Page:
As the 1984 election approached, many voters voiced their concerned with Reagan's age. At 73, he was already the oldest President in history.
Narrator: The meeting helped defuse one of Mondale's campaign issues. But a few days later Reagan's age - 73 - became an issue. In his first television debate he seemed confused.
Reagan (archival): We have. Our military. The morale is high. The, I think, the people should understand that two-thirds of the defense budget pays for pay and salary. Or pay and pension.
Narrator: Nancy blamed Reagan's staff and wanted to fire Richard Darman who she felt had swamped Reagan with too many facts.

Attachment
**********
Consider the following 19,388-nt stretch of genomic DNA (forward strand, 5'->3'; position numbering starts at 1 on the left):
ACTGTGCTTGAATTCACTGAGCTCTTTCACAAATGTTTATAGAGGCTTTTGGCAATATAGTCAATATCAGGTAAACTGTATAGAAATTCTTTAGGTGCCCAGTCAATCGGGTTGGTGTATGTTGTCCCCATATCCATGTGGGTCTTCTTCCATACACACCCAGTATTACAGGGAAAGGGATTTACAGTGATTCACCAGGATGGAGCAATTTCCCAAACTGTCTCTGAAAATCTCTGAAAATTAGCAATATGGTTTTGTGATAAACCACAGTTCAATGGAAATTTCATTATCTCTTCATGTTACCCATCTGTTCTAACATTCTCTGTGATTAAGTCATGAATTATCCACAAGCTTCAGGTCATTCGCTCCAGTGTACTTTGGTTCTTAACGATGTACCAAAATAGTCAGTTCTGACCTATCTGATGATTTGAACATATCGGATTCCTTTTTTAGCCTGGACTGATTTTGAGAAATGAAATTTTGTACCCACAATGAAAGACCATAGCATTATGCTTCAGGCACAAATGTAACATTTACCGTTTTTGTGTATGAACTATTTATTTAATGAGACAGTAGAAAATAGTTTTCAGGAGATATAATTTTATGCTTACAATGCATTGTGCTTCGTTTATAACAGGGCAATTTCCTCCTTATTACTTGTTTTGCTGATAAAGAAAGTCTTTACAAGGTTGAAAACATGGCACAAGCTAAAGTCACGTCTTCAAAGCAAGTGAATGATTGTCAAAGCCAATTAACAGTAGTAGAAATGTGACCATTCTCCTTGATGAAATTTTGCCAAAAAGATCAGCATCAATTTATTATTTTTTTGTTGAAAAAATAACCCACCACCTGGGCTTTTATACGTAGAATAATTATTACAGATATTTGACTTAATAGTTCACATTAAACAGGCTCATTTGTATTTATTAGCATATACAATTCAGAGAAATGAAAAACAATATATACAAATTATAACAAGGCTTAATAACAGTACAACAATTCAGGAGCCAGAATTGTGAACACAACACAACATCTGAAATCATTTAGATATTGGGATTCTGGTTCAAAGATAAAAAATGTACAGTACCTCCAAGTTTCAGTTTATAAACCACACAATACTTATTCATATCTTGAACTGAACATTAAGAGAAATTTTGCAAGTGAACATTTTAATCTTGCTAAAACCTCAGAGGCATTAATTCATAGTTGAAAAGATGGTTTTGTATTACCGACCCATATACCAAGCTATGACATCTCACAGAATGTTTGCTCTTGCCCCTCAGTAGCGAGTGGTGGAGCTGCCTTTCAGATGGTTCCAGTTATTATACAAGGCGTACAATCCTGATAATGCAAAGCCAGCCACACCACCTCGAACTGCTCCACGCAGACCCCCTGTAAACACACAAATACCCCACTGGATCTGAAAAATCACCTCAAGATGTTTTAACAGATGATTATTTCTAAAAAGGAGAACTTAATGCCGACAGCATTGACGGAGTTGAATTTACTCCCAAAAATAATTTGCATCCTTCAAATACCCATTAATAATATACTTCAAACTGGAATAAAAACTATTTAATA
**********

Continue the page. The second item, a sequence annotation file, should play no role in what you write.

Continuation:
Henry Trewhitt, Baltimore Sun (archival): You already are the oldest President in history. And some of your staff say you were tired after your most recent encounter with Mr. Mondale.
I recall yet that President Kennedy had to go for days on end with very little sleep during the Cuban missile crisis. Is there any doubt in your mind that you would be able to function in such circumstances?
Reagan (archival): Not at all, Mr. Trewhitt. And I want you to know that also I will not make age an issue of this campaign. I am not going to exploit for political purposes my opponent's youth and inexperience.
Narrator: The age issue would not go away. But Reagan routed Walter Mondale with 59% of the vote. "We can read," Tip O'Neill would later tell him. "In my 50 years in public life, I've never seen a man more popular than you with the American people."
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